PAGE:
For France’s Muslims, a Choice Between Lesser Evils in Presidential Vote

11:38 AM Aida Alami 0 Comments


BONDY, France — Abdelkrim Bouadla voted enthusiastically for Emmanuel Macron five years ago, drawn by his youth and his message of transforming France. But after a presidency that he believes harmed French Muslims like himself, Mr. Bouadla, a community leader who has long worked with troubled young people, was torn.

He likened the choice confronting him in France’s presidential runoff on Sunday — featuring Mr. Macron and Marine Le Pen, whose far-right party has a long history of anti-Muslim positions, racism and xenophobia — as “breaking your ribs or breaking your legs.”

Mr. Macron and Ms. Le Pen are now fighting over the 7.7 million voters who backed Jean-Luc Mélenchon, the leftist leader who earned a strong third-place finish in the first round of the election. Were they to break strongly for one of the candidates, it could prove decisive.

Nearly 70 percent of Muslims voted for Mr. Mélenchon, the only major candidate to have consistently condemned discrimination against Muslims, according to the polling firm Ifop.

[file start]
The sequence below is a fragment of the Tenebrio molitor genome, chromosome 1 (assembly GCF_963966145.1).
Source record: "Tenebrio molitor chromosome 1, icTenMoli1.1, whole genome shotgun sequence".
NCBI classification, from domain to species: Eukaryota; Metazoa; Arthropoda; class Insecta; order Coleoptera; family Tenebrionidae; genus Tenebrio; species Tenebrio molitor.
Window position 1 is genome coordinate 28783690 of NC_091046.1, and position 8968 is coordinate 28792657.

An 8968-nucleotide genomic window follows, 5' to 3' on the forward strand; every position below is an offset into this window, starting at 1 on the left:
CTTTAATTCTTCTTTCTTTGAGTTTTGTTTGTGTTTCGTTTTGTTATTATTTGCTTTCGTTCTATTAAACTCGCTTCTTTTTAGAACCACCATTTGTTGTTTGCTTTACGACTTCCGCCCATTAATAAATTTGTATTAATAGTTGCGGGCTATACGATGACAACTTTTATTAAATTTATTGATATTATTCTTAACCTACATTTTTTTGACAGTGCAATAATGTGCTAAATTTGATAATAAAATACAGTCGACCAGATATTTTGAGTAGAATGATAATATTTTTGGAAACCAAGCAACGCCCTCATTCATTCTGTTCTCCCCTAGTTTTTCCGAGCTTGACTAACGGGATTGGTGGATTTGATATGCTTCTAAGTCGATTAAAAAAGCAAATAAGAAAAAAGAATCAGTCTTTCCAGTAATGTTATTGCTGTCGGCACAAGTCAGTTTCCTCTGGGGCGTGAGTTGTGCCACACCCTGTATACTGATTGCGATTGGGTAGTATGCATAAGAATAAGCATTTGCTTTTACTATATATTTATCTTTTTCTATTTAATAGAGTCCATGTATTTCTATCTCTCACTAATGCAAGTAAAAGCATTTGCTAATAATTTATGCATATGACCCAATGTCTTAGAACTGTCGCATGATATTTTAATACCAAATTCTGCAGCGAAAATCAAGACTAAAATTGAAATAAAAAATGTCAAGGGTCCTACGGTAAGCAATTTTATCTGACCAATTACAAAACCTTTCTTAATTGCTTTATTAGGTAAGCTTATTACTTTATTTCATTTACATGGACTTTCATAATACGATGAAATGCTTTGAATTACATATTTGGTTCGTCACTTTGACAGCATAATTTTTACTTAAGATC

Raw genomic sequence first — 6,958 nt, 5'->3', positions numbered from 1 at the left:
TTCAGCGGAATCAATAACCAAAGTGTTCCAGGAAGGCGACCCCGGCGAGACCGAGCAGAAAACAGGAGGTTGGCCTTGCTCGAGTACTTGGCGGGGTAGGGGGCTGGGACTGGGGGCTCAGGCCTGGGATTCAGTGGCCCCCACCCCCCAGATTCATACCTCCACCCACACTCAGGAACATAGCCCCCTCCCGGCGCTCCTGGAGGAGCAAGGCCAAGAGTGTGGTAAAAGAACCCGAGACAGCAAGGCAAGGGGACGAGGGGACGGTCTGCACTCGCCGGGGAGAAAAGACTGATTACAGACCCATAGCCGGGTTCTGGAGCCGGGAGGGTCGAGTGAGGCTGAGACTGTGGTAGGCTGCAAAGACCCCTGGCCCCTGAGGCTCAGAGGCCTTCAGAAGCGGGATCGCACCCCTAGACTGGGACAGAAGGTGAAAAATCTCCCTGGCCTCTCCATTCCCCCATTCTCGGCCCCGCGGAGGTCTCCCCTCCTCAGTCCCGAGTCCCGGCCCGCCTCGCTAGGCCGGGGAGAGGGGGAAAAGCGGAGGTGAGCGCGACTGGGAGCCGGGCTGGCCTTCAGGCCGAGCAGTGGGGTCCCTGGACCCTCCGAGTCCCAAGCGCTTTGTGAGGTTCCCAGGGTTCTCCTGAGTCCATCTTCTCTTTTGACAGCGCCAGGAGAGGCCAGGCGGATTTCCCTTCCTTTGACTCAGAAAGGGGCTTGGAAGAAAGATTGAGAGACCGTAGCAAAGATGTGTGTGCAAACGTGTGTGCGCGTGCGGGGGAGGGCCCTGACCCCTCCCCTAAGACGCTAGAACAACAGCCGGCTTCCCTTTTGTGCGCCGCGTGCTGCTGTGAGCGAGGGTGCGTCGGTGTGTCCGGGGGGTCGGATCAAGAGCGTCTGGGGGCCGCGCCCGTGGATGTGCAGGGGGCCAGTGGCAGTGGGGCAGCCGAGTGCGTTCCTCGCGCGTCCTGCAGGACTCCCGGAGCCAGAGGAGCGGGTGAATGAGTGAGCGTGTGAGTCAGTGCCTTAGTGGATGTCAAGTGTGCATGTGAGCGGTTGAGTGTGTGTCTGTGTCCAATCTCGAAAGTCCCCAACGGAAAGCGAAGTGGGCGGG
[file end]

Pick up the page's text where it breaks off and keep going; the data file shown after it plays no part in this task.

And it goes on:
By contrast, Mr. Macron garnered only 14 percent of Muslim voters’ support this year, compared with 24 percent in 2017. Ms. Le Pen got 7 percent in the first round this year. Nationwide, according to Ifop, the turnout of Muslim voters was a couple of percentage points higher than the average.

As the two candidates battle it out in the closing days of a tight race, Mr. Macron’s prospects may rest partly on whether he can convince Muslim voters like Mr. Bouadla that he is their best option — and that staying home risks installing a chilling new anti-Muslim leadership.

In Mr. Bouadla’s telling, however, that will take some doing.


Read the rest of the story on the New York Times' website

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